I don’t know if that’s how she felt, but I know that’s how I felt, the first time I met him. Not her former him, my former him. He respected our age difference, respected me, respected himself. Respect is such a good strategy it doesn’t need a strategy. “I’m a lot older than you,” he said. “No you’re not,” I said.

Angela met her former him for coffee the other day, which made her father’s red face get even redder. So red that looking at it makes your heart beat faster, makes you want to eat more vegetables. Why so red, father? Because I’m Italian, and I have high blood pressure, and MY DAUGHTER TRIED TO KILL HERSELF OVER THIS MAN.

She tried to kill herself.

It was fantastically ineffective.

Thank God’s nose hairs, his eyelashes, his toenails for that.

It was phenomenally unsuccessful because of Angela’s boating accident in the birth canal. Her skull was hurt, so the skull took it out on the brain, and the brain took it out on logic. Anyway, when the time had come for trying to kill herself, she opted for drinking laundry detergent. Isn’t she spectacular? If she hadn’ t had that pre-birth business, she would have done something more logical and conclusive – perhaps leaning too far over a ledge…and I do appreciate her picking something outside of social acceptability, not to mention the determination. Her taste buds must have cringed with courteous disgust through the introductions: Oh, hi, Alkyl phenoxy polyethoxy ethanols, It’s nice to meet you, Xylene sulfonate. Ultimately, though, anything’s preferable to lying in front of a lawnmower (“What are you doing?” “Oh hi.” “Yes, hi. Could you move? I don’t want to run over you.” “You know it’s really fine. Just go ahead, you’ve got to get this lawn mowed.” “Your life is more important than grass. Anyway, it’s not that long.” “Well, it is. You almost didn’t see me. You almost didn’t stop.” “Uh, okay. Actually there’s a good twenty feet – were you trying to kill yourself or not?”).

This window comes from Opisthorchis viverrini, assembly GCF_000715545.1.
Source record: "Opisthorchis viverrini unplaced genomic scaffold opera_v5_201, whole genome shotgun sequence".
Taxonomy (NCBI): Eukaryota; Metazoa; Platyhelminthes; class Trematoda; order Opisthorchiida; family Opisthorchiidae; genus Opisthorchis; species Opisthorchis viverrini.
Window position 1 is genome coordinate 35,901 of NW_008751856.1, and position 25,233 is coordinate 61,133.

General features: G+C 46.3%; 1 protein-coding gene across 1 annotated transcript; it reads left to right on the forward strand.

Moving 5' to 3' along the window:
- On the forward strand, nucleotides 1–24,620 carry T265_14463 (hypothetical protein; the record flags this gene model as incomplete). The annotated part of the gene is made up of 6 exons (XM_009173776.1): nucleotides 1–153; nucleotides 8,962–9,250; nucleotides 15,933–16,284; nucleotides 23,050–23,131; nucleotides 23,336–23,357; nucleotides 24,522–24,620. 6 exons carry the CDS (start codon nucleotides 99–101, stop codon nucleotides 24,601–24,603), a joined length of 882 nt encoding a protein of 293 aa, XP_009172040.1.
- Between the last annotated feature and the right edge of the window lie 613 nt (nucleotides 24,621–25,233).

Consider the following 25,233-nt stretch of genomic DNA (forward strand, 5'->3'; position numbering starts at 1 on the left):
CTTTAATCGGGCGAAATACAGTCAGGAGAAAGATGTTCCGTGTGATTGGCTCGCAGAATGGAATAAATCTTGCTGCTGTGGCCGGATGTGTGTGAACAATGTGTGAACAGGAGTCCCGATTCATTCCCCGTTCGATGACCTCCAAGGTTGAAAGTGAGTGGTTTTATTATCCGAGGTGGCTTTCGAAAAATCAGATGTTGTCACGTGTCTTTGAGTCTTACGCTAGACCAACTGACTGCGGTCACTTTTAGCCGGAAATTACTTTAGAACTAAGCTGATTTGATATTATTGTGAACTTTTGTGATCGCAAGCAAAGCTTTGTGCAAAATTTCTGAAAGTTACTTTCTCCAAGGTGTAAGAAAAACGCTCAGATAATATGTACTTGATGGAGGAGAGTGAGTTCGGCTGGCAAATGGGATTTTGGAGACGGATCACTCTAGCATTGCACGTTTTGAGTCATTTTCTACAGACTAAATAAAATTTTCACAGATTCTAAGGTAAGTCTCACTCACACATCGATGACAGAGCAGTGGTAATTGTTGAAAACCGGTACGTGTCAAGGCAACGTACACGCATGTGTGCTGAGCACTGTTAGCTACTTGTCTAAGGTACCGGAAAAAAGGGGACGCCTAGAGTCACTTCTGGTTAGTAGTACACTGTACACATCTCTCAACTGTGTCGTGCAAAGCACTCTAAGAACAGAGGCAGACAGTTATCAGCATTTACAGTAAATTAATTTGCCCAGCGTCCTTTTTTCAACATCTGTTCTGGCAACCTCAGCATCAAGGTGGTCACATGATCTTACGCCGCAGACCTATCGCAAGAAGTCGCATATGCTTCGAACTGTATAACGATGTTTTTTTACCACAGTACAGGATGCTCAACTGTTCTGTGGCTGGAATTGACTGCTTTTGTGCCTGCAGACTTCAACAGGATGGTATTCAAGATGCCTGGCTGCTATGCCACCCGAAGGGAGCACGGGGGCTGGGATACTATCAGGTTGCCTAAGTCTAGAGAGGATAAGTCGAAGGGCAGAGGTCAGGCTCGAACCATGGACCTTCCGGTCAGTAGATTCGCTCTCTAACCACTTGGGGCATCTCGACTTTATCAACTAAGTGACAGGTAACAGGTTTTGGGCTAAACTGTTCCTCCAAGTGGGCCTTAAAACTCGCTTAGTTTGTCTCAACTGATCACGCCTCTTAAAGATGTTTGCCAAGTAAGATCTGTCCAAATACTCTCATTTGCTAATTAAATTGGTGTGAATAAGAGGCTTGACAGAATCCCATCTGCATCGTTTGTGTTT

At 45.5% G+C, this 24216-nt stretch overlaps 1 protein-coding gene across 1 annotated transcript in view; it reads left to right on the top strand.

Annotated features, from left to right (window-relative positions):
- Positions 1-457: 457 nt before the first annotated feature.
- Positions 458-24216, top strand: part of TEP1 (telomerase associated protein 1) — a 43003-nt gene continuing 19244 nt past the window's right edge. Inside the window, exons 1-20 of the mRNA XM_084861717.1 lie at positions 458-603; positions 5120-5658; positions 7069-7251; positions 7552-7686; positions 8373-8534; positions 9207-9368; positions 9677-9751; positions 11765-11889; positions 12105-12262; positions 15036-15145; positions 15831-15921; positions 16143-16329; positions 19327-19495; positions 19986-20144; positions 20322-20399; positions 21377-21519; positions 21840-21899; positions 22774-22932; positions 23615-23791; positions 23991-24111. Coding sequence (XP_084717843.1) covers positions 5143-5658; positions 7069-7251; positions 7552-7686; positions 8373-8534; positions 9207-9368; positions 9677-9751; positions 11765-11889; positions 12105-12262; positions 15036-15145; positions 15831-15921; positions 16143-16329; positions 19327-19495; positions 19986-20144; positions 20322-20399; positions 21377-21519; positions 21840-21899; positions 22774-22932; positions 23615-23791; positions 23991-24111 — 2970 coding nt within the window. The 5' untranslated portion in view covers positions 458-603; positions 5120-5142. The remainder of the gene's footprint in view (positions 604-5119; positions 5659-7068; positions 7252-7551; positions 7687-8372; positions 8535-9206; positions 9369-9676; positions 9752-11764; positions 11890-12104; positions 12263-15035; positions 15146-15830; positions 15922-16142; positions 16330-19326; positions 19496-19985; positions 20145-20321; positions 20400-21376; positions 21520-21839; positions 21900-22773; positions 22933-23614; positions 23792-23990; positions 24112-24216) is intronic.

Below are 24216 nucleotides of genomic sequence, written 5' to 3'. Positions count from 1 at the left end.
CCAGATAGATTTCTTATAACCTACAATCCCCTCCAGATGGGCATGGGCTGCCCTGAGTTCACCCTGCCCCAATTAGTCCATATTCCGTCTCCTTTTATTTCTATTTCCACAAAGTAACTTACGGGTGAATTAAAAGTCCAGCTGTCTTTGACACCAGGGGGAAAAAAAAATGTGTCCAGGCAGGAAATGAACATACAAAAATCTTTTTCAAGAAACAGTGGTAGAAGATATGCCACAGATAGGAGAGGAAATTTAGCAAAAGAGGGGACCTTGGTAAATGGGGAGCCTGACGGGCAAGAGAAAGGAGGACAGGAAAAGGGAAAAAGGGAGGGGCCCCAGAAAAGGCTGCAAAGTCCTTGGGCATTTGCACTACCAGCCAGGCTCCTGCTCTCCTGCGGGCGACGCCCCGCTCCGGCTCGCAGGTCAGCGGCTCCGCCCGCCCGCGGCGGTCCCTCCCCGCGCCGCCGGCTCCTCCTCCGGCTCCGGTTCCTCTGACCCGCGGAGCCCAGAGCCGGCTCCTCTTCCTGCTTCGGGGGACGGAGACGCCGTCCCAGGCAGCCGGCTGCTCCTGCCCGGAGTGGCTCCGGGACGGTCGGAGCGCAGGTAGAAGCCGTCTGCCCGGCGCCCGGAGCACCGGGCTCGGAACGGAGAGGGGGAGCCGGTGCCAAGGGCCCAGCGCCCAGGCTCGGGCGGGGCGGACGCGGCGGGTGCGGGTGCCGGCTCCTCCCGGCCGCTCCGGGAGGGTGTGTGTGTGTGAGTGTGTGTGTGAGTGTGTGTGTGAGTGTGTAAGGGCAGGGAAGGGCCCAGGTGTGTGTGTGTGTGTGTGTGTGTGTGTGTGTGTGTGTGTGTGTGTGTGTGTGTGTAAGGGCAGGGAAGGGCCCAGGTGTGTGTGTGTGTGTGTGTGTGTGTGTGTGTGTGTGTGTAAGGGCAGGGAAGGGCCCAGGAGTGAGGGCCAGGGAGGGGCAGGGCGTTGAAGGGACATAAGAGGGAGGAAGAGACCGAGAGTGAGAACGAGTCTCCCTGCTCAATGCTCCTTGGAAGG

Angela formed a business partnership with prescription medication, and they got through it together, ended up in the black. So she asked her former him to meet her for coffee. He treated her with an unfeeling friendliness, like you would a postal worker. Angela braved the pleasantries. They said goodbye, he indifferently, she intensely. This is how things end, she thought, with nothing at all. She came home to her mother. Her mother, who raised Angela like she was a full bowl of tomato soup being carried across white carpeting, careful, I can do this, carefully.

We do not talk about any of this, standing in the front hallway. My dogs are loving her now, with their tongues, paws, ears, tails. She is smiling at them, and at me, with big eyes that are even brighter than her eyeshadow.